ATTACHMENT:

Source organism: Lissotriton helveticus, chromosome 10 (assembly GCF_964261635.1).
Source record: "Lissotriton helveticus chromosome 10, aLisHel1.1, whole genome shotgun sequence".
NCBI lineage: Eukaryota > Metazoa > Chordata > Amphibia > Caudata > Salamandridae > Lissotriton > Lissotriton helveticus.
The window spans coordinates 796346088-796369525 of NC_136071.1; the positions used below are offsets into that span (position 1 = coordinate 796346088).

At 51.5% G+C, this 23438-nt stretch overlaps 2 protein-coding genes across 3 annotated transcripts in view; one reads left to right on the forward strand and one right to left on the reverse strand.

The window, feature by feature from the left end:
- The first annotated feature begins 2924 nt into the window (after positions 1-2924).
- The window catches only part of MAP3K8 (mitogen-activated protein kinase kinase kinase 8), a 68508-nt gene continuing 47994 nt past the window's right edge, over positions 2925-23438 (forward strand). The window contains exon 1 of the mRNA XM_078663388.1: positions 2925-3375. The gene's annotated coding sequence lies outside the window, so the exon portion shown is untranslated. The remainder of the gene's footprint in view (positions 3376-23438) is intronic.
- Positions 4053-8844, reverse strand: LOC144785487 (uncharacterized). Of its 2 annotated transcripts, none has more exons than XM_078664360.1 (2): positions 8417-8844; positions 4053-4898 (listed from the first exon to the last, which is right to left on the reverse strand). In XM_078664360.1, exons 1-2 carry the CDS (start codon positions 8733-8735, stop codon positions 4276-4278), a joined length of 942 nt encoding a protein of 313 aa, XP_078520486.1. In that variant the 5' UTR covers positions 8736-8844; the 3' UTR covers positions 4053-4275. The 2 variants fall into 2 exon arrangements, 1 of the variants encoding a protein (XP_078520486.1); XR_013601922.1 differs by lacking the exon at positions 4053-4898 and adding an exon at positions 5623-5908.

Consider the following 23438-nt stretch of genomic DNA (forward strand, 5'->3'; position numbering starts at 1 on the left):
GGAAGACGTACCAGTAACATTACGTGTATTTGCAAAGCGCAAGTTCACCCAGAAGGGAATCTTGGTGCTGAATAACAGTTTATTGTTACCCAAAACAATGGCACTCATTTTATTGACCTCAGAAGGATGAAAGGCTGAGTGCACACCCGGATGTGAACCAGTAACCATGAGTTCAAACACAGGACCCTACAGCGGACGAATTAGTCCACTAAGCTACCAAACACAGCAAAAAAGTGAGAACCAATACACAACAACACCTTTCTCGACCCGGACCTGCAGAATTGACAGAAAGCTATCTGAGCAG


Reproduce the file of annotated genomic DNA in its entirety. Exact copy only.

Source organism: Lissotriton helveticus, chromosome 10 (assembly GCF_964261635.1).
Source record: "Lissotriton helveticus chromosome 10, aLisHel1.1, whole genome shotgun sequence".
NCBI lineage: Eukaryota > Metazoa > Chordata > Amphibia > Caudata > Salamandridae > Lissotriton > Lissotriton helveticus.
The window spans coordinates 796346088-796369525 of NC_136071.1; the positions used below are offsets into that span (position 1 = coordinate 796346088).

At 51.5% G+C, this 23438-nt stretch overlaps 2 protein-coding genes across 3 annotated transcripts in view; one reads left to right on the forward strand and one right to left on the reverse strand.

The window, feature by feature from the left end:
- The first annotated feature begins 2924 nt into the window (after positions 1-2924).
- The window catches only part of MAP3K8 (mitogen-activated protein kinase kinase kinase 8), a 68508-nt gene continuing 47994 nt past the window's right edge, over positions 2925-23438 (forward strand). The window contains exon 1 of the mRNA XM_078663388.1: positions 2925-3375. The gene's annotated coding sequence lies outside the window, so the exon portion shown is untranslated. The remainder of the gene's footprint in view (positions 3376-23438) is intronic.
- Positions 4053-8844, reverse strand: LOC144785487 (uncharacterized). Of its 2 annotated transcripts, none has more exons than XM_078664360.1 (2): positions 8417-8844; positions 4053-4898 (listed from the first exon to the last, which is right to left on the reverse strand). In XM_078664360.1, exons 1-2 carry the CDS (start codon positions 8733-8735, stop codon positions 4276-4278), a joined length of 942 nt encoding a protein of 313 aa, XP_078520486.1. In that variant the 5' UTR covers positions 8736-8844; the 3' UTR covers positions 4053-4275. The 2 variants fall into 2 exon arrangements, 1 of the variants encoding a protein (XP_078520486.1); XR_013601922.1 differs by lacking the exon at positions 4053-4898 and adding an exon at positions 5623-5908.

Consider the following 23438-nt stretch of genomic DNA (forward strand, 5'->3'; position numbering starts at 1 on the left):
GGAAGACGTACCAGTAACATTACGTGTATTTGCAAAGCGCAAGTTCACCCAGAAGGGAATCTTGGTGCTGAATAACAGTTTATTGTTACCCAAAACAATGGCACTCATTTTATTGACCTCAGAAGGATGAAAGGCTGAGTGCACACCCGGATGTGAACCAGTAACCATGAGTTCAAACACAGGACCCTACAGCGGACGAATTAGTCCACTAAGCTACCAAACACAGCAAAAAAGTGAGAACCAATACACAACAACACCTTTCTCGACCCGGACCTGCAGAATTGACAGAAAGCTATCTGAGCAG